Dominate Google Local Search: Location, Location, Location
Imagine your car needs a repair and you don’t know of any good auto shops in your area. Or let’s say, you’re hungry on a Saturday evening and dying to try some place new—how about a Mexican restaurant with killer margaritas.
Google and Local Search
What would you do?
Most likely, if you have a smartphone, you would do what most people do: search on Google for a solution. Whether you search “auto shop” or “top Mexican restaurants,” Google returns with the closest and most relevant results.
How does Google know what to suggest?
As it turns out, Google looks at some important factors to find the best results in your area.
If you’re a local business that wants to target local customers in your area, optimizing your Google+ business page is a great marketing avenue to get in front of customers in your area.
First… Location, Location, Location
Let’s go back to the example where you want to search for an auto shop in your area. When you do this search, you’ll notice the results of auto shops closest to you. There can be a bunch of results if you’re in a big city or there can be just one or two if you’re in a rural area.
That’s because Google takes into account your geographical location.
Consider the Area of Your Business
When you optimize your Google+ page it’s important to consider where you’re located. Are you downtown in a major city? Or are you off in a suburb?
You’ll want to make sure you aim for the area where you are actually located, rather than an area you’re nearby.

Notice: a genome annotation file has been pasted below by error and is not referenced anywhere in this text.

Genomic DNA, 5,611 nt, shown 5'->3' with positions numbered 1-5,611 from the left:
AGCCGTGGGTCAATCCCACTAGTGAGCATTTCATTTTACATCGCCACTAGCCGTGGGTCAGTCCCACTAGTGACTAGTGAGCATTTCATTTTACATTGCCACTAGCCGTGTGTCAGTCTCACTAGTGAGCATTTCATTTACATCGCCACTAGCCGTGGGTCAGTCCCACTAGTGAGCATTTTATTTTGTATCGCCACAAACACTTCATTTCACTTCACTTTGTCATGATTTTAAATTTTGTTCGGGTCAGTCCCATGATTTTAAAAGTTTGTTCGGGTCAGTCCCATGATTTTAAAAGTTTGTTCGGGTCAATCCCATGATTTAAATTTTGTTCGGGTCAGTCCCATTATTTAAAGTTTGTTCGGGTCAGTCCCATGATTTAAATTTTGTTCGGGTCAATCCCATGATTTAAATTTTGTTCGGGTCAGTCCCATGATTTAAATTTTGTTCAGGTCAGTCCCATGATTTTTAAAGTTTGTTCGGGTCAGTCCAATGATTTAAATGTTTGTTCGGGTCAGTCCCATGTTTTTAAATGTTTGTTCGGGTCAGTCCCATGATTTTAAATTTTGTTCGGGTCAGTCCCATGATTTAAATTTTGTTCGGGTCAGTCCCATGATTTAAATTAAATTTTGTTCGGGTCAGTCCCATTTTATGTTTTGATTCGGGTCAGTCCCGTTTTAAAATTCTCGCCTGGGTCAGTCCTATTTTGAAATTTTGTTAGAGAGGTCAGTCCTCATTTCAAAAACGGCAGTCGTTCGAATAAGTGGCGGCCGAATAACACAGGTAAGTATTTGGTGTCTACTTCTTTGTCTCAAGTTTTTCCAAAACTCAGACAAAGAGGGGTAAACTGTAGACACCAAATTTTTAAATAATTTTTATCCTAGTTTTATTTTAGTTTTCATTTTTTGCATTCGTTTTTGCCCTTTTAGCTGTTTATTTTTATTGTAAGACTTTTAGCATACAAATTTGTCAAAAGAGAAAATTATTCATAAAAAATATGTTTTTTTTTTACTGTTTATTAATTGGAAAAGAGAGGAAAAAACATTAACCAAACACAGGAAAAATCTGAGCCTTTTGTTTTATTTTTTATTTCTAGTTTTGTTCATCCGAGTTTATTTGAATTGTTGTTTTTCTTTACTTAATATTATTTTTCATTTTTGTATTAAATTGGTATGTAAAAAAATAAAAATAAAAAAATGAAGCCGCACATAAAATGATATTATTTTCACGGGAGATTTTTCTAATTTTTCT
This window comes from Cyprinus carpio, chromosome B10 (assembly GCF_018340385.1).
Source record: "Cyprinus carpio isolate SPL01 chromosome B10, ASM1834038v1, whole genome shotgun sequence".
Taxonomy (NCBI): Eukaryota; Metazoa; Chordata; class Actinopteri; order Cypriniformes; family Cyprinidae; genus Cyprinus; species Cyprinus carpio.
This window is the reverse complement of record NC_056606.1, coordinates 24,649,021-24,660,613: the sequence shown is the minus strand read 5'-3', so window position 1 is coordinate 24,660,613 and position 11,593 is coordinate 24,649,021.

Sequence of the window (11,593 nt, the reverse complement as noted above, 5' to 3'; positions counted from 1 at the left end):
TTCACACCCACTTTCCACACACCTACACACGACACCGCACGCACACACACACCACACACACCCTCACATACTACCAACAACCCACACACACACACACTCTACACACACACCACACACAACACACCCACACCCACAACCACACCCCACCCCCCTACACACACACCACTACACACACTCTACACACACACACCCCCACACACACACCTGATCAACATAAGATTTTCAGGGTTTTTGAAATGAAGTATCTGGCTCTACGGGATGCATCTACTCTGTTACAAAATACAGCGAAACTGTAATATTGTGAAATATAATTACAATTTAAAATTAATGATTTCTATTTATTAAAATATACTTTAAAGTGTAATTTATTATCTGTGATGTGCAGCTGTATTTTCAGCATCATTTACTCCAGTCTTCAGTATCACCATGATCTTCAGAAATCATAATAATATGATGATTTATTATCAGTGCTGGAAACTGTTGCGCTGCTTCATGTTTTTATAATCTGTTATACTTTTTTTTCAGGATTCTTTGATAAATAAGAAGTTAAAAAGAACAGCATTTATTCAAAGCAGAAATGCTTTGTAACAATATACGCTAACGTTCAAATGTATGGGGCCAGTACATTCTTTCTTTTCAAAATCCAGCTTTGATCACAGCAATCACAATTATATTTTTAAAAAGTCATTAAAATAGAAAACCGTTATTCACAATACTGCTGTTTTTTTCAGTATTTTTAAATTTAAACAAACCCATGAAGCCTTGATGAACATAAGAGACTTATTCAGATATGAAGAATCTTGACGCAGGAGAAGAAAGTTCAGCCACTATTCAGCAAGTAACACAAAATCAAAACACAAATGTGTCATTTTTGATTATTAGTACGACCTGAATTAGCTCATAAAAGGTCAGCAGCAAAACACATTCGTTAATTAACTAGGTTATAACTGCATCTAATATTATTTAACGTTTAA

So if you’re in the suburb near a major city, you’re better off ranking for that suburb versus ranking for that major city.
How to Take Advantage
Make sure to mention the area you work when you write out your “introduction” on your Google+ page. Actually, write it in the description on EVERY directory listing that mentions your business (i.e. Yelp, Yellow Pages, Foursquare).
Do Your Keyword Research
Keyword research will help you determine how many people are searching for your type of business in your area.
Higher populated areas will have more searches, but the competition will be much greater than that of a lower populated area (i.e. Chicago chiropractor has more searches than its neighbor, Oak Park chiropractor).
A lower populated area will have less competition, but fewer search results – sometimes even 0 search results. It helps to do your keyword research to see where the opportunities are in your area and industry. You can do a quick analysis by going to http://adwords.google.com/KeywordPlanner
Now that you have a better understanding of the importance of your geographical location, next we’ll dive into another important factor: citations. [Coming Soon]
What types of businesses do you normally search for in your area?